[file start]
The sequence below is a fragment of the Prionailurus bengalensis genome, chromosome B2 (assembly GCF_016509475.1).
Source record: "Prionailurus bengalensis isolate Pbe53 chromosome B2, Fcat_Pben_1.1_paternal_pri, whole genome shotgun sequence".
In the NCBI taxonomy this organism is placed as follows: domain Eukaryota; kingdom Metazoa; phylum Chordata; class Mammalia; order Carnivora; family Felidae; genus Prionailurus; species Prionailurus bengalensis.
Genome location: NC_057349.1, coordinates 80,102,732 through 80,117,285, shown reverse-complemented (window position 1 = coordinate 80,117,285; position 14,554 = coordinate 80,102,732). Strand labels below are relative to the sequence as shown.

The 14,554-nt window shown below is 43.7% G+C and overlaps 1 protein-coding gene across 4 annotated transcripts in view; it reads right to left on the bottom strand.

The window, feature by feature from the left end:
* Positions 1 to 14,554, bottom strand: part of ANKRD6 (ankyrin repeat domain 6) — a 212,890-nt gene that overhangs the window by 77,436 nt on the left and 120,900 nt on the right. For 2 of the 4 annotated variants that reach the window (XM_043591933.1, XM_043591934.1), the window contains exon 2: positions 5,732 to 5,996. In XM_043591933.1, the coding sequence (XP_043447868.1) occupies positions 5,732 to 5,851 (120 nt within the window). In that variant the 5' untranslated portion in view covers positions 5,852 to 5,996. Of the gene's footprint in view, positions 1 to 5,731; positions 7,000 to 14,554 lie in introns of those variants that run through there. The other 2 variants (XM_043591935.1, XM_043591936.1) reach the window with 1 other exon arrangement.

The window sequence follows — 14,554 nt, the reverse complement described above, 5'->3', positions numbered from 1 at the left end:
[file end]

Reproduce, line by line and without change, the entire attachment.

The sequence below is a fragment of the Prionailurus bengalensis genome, chromosome B2 (assembly GCF_016509475.1).
Source record: "Prionailurus bengalensis isolate Pbe53 chromosome B2, Fcat_Pben_1.1_paternal_pri, whole genome shotgun sequence".
In the NCBI taxonomy this organism is placed as follows: domain Eukaryota; kingdom Metazoa; phylum Chordata; class Mammalia; order Carnivora; family Felidae; genus Prionailurus; species Prionailurus bengalensis.
Genome location: NC_057349.1, coordinates 80,102,732 through 80,117,285, shown reverse-complemented (window position 1 = coordinate 80,117,285; position 14,554 = coordinate 80,102,732). Strand labels below are relative to the sequence as shown.

The 14,554-nt window shown below is 43.7% G+C and overlaps 1 protein-coding gene across 4 annotated transcripts in view; it reads right to left on the bottom strand.

The window, feature by feature from the left end:
* Positions 1 to 14,554, bottom strand: part of ANKRD6 (ankyrin repeat domain 6) — a 212,890-nt gene that overhangs the window by 77,436 nt on the left and 120,900 nt on the right. For 2 of the 4 annotated variants that reach the window (XM_043591933.1, XM_043591934.1), the window contains exon 2: positions 5,732 to 5,996. In XM_043591933.1, the coding sequence (XP_043447868.1) occupies positions 5,732 to 5,851 (120 nt within the window). In that variant the 5' untranslated portion in view covers positions 5,852 to 5,996. Of the gene's footprint in view, positions 1 to 5,731; positions 7,000 to 14,554 lie in introns of those variants that run through there. The other 2 variants (XM_043591935.1, XM_043591936.1) reach the window with 1 other exon arrangement.

The window sequence follows — 14,554 nt, the reverse complement described above, 5'->3', positions numbered from 1 at the left end: